Mike Perkins artwork all but steals the show with his deeply shaded figures striking dramatic poses that speak of high reaching conspiracies. Perkins brings a distinct sense of the espionage thriller to his work that works extremely well with Edmonson’s narrative. These guys are both on board for the upcoming Deathlok on-going series and if this is any indication of the level of perfection we can expect from this creative team I cannot wait for the first issue.
The next story is the first installment of a five part Young Avengers arc. Now I feel I should mention in all fairness that while I do like a great deal of Kieron Gillen’s work, I was not a fan of his celebrated Young Avengers series that recently ended, but since the antagonist of this story is the Grant Morrison created, Exterminatrix, I was more than willing to give it a day in court. Unfortunately the same overly P.C. slanted and cooler than thou cookie cutter hipster characters that turned me away from Gillen’s run are once again taking center stage here; this time it is Ryan North responsible for the cumbersome narrative faltering under the weight of its own ultra-clever burden full of ridiculous dialog and downright annoying characterizations. Ramon Villalobos’ artwork is equally difficult to digest, although there are glimmers of inspiration that appear to come from Mike Allred, Villalobos seems to weigh his imagery down with overly heavy, detail obliterating outlines. Overall this is the low point of the issue; fortunately Lockjaw tips the scales in a positive direction.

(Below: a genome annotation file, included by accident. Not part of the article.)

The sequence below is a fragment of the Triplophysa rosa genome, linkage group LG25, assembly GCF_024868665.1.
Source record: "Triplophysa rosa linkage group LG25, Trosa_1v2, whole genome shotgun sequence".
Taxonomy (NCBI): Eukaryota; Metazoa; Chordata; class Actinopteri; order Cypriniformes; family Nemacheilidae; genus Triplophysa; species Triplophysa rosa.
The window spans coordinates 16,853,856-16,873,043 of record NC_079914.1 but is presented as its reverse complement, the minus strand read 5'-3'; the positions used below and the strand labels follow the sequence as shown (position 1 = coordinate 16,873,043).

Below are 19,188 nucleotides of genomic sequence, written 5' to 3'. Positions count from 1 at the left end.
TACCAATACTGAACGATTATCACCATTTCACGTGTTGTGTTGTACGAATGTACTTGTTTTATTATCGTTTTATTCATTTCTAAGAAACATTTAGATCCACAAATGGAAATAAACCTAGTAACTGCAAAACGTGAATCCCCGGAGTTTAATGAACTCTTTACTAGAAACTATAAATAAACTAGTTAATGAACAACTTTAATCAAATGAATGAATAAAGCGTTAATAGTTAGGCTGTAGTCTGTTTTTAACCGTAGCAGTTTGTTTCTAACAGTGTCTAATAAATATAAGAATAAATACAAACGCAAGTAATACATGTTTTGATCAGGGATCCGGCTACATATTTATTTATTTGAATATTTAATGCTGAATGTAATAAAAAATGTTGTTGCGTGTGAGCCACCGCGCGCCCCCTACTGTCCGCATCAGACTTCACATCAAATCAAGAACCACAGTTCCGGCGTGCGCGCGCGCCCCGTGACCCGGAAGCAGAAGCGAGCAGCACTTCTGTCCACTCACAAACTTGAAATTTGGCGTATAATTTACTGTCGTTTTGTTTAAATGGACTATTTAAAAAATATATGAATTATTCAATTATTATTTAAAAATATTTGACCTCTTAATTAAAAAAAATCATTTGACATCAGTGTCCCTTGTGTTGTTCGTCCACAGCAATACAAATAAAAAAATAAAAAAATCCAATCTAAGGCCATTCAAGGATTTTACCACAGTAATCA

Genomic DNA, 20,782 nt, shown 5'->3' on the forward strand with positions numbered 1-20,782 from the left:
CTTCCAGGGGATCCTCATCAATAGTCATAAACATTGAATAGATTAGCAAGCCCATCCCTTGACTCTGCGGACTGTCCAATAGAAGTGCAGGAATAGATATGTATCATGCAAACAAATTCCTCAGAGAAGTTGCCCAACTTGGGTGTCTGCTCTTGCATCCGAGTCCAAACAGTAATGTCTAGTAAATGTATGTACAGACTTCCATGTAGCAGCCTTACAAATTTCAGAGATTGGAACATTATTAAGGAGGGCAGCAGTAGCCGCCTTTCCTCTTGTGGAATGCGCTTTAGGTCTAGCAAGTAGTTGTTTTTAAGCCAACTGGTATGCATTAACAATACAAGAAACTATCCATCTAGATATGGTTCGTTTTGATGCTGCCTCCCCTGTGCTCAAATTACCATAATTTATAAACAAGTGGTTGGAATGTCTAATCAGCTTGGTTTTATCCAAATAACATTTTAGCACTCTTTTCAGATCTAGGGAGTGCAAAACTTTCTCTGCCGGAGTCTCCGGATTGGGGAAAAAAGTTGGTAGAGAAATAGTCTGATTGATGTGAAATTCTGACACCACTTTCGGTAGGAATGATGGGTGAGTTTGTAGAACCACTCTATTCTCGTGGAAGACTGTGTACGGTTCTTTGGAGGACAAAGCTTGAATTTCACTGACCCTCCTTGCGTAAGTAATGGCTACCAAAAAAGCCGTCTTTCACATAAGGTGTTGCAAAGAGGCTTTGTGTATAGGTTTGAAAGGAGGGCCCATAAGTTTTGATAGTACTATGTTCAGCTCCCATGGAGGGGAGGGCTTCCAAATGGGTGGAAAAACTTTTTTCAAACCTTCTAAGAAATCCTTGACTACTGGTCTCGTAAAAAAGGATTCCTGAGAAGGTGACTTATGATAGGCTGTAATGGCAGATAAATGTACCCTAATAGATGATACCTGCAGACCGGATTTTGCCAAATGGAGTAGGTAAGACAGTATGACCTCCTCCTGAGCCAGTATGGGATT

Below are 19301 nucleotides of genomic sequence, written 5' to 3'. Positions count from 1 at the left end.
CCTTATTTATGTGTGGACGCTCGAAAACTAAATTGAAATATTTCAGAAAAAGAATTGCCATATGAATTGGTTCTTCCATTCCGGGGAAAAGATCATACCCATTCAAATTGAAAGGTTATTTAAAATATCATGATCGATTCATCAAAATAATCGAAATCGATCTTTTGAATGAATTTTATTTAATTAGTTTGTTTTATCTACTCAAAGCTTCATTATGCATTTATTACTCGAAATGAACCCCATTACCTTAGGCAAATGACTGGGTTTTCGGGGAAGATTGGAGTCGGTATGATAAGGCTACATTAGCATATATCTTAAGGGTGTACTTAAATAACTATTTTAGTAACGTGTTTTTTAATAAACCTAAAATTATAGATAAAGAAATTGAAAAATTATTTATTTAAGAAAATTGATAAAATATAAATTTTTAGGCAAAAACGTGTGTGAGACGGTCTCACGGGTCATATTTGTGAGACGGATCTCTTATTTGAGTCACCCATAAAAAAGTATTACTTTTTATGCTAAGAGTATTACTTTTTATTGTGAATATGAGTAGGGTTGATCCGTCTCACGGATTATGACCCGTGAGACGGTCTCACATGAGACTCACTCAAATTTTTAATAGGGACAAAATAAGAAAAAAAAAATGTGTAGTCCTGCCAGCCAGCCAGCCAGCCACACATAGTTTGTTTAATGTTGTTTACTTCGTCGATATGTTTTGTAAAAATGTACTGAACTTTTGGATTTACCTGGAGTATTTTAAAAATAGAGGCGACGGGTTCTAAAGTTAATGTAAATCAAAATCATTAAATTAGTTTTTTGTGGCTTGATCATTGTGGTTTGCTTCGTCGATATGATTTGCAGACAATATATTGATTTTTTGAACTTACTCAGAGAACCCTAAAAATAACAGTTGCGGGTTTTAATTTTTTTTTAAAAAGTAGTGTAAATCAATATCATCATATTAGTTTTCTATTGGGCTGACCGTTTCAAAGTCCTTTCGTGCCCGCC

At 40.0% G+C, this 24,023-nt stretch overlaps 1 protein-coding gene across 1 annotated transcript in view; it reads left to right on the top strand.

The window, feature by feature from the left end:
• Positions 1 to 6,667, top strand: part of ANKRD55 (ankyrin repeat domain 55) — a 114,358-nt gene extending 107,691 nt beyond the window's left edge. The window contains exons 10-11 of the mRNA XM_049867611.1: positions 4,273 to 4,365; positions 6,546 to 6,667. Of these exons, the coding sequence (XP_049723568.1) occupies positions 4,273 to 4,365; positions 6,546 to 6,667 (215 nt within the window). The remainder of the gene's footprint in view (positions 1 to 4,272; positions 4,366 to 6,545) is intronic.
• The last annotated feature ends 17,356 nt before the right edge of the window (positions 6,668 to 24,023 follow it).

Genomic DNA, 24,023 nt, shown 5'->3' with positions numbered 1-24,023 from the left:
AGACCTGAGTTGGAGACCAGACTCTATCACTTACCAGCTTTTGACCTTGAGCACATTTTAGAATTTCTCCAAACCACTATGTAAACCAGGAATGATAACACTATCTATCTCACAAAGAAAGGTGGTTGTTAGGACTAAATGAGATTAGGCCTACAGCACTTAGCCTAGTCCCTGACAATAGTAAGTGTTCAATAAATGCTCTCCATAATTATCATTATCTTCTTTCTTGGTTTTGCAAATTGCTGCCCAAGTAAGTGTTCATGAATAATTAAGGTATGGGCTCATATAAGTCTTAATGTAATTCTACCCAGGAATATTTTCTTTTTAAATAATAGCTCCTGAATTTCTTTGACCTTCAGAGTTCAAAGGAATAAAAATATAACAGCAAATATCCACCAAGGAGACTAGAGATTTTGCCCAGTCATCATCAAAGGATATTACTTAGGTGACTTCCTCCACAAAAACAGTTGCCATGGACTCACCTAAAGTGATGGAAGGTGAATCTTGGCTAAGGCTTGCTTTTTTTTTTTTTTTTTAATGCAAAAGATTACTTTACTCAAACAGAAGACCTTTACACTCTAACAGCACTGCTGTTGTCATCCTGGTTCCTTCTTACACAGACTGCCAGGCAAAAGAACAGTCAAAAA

Stuart Moore and Rick Geary step in with a silently shrewd and smartly humorous short story that centers on Lockjaw being reunited with a long buried, much loved possession. Geary’s highly stylized, cartoony artwork fits perfectly with Moore’s comedic caper. Guest starring some of the Avengers this light hearted turn ends the issue on a high note, especially after a disappointing second feature.
This issue is certainly uneven but the positives outweigh the negatives in my opinion. The impressive, anticipation building Deathlok story is worth the cover price alone. I wouldn’t deem this mandatory reading, not even in light of the Original Sin event, certainly the majority of the content is superfluous but if you have expendable comic book funds certainly pick it up, however if money is tight, like it is for many of us, this would be a candidate to relegate to the “it can wait” list. My rating does not reflect the individual merits of each story only the issue as a whole, sorry Nathan Edmonson and Mike Perkins. (2.5/5)
Shawn is an aspiring writer/ artist who has been reading, collecting and living comic books for over 30 years. He lives in Baltimore with his wife, their son, lots of cats, dogs and other various finned and furry friends.